Mykonos: the modern thrill of ancient Greece

The Greece I found; after a train to Bari and a ferry to Korfu, was different from Miller´s untrodden paradise. Still, I fell in love with it forever; I fell in love with its musical language, its delicious food, its people, its traditions, and the sheer beauty of its perfect little white towns overlooking the blue Aegean sea.

Formentera: once a hippie paradise, still a killer vacation spot

She would always speak of crystal-clear waters and untrodden paradise beaches, but, somehow, though we lived only a few kilometers away from the port of Sant Antoni in Ibiza, where one could take an inexpensive boat ride to the island, over 10 years went by before I saw Formentera with my own eyes.

ERCOLANO RUINS: Beyond Pompeii

Anyways, after this colorful ride, we were in Herculaneum. The differences with Pompeii are directly apparent on arrival. This is like looking at a whole city from above, only the roofs have been removed. Buildings here are much better preserved than in Pompeii, as Ercolano inhabitants were killed by the tremendous heat, and not by the ashes.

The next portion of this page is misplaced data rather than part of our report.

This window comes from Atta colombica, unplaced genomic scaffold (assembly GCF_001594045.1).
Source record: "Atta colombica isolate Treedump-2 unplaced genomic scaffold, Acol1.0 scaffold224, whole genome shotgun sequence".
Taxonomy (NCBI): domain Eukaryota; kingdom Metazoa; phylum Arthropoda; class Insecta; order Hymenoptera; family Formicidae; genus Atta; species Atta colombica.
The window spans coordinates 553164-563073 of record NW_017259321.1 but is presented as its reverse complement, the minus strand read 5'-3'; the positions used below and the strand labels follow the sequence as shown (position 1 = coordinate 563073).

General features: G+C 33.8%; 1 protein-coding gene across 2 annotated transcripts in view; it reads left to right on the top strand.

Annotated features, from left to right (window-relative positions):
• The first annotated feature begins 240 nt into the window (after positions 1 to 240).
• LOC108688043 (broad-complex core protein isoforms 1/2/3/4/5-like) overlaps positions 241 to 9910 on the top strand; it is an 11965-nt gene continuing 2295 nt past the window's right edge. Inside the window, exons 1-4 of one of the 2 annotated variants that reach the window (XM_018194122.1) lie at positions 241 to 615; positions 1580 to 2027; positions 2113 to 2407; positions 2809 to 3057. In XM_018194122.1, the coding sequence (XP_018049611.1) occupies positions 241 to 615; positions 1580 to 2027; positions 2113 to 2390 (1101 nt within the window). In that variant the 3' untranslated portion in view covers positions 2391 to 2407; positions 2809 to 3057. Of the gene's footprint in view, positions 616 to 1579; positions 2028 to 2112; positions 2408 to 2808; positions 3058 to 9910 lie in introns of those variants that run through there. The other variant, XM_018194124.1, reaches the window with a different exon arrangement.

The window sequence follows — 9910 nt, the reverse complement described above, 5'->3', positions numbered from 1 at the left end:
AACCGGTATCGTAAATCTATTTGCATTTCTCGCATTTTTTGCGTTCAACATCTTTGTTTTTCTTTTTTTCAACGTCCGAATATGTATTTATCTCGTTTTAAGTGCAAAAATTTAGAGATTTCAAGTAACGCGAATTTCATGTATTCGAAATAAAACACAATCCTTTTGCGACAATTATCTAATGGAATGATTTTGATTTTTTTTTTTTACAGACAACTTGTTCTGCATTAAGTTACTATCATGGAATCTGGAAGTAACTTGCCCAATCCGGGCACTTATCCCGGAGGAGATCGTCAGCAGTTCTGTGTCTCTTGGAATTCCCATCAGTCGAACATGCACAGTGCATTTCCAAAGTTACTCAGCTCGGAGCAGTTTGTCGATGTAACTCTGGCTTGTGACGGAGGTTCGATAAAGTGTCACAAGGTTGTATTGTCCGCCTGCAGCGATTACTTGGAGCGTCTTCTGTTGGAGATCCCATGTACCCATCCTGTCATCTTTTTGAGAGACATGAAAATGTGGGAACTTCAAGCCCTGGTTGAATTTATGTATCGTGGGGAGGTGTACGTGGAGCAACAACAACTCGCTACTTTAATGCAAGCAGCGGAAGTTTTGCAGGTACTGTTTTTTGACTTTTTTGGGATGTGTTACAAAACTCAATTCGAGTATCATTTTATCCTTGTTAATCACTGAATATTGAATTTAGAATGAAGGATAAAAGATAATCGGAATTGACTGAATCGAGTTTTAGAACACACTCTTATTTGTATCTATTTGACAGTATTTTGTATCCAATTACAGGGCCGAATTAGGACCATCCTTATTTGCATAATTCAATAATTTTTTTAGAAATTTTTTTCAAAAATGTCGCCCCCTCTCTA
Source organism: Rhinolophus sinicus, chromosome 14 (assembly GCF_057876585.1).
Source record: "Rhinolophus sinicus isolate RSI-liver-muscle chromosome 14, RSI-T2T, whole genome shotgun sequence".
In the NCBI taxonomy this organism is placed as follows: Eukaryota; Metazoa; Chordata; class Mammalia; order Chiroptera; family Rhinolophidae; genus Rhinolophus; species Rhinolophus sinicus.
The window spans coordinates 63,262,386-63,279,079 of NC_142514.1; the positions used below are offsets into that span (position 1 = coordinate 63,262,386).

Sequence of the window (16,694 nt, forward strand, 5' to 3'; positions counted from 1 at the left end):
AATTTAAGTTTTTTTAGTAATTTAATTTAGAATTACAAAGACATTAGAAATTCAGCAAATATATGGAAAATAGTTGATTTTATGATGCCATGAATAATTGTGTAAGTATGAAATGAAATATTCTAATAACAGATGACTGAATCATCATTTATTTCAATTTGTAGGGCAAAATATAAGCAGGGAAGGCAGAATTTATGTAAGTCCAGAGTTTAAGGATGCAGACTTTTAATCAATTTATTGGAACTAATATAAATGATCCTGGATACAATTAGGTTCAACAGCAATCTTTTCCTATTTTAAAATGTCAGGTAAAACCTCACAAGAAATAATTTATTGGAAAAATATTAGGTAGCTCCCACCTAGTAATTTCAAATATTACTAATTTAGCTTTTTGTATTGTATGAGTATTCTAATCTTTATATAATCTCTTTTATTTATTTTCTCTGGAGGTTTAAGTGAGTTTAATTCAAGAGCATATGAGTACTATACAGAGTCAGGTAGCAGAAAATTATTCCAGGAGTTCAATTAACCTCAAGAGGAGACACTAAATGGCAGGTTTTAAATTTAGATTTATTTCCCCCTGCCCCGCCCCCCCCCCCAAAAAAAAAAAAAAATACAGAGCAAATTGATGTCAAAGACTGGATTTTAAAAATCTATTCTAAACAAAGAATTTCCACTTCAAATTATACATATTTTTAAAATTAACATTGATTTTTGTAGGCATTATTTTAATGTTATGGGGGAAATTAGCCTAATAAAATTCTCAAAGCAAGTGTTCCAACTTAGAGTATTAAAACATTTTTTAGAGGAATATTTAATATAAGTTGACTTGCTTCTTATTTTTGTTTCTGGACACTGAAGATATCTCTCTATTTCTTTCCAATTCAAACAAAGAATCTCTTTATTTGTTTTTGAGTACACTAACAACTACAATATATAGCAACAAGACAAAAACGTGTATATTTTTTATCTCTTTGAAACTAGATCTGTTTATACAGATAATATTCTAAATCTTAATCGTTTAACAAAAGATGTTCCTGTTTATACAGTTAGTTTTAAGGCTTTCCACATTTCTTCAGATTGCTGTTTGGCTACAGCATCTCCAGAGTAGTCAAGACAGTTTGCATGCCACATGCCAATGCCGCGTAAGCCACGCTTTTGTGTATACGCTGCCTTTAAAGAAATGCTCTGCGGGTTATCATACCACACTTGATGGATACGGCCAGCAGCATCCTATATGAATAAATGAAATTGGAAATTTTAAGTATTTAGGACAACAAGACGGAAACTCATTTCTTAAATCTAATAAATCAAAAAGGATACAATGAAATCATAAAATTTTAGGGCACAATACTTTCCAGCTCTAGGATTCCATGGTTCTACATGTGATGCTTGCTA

Herculaneum used to be a beach resort for rich Romans, so the ruins, located below ground level, are looking at an imaginary sea, as the water has long ago retired. Pompeii is huge, while Ercolano is rather manageable and, provided you have a good guide, you can get a pretty clear picture of it in one day.

Love story at the Llamadas: Candombe drumming and amour in Montevideo

We followed the drummers dancing like crazy. The llamadas consist of each group playing and dancing candombe and walking for some 10 blocks over a street called Isla de Flores. They start around the corner from my apartment, actually, but our seats were near the end of the line, so, when we followed the drummers as they exited the gates, police closed them behind us and said we couldn´t go back inside.

Ana couldn´t care less: she was going to be reunited with him, and nothing else mattered.

An Egyptian mirage: Mayhem in the land of the pharaohs

In a country where a blogger goes to prison for four years after criticizing the president, it is no secret that freedom of expression has been a standing concern.
After 30 years living in an ipso-facto dictatorship under Hosni Mubarak, it seems that Egypt has had enough.

However, when I saw images of an Egyptian museum after it had been ramsacked during protests, I felt a sense of terrible loss.

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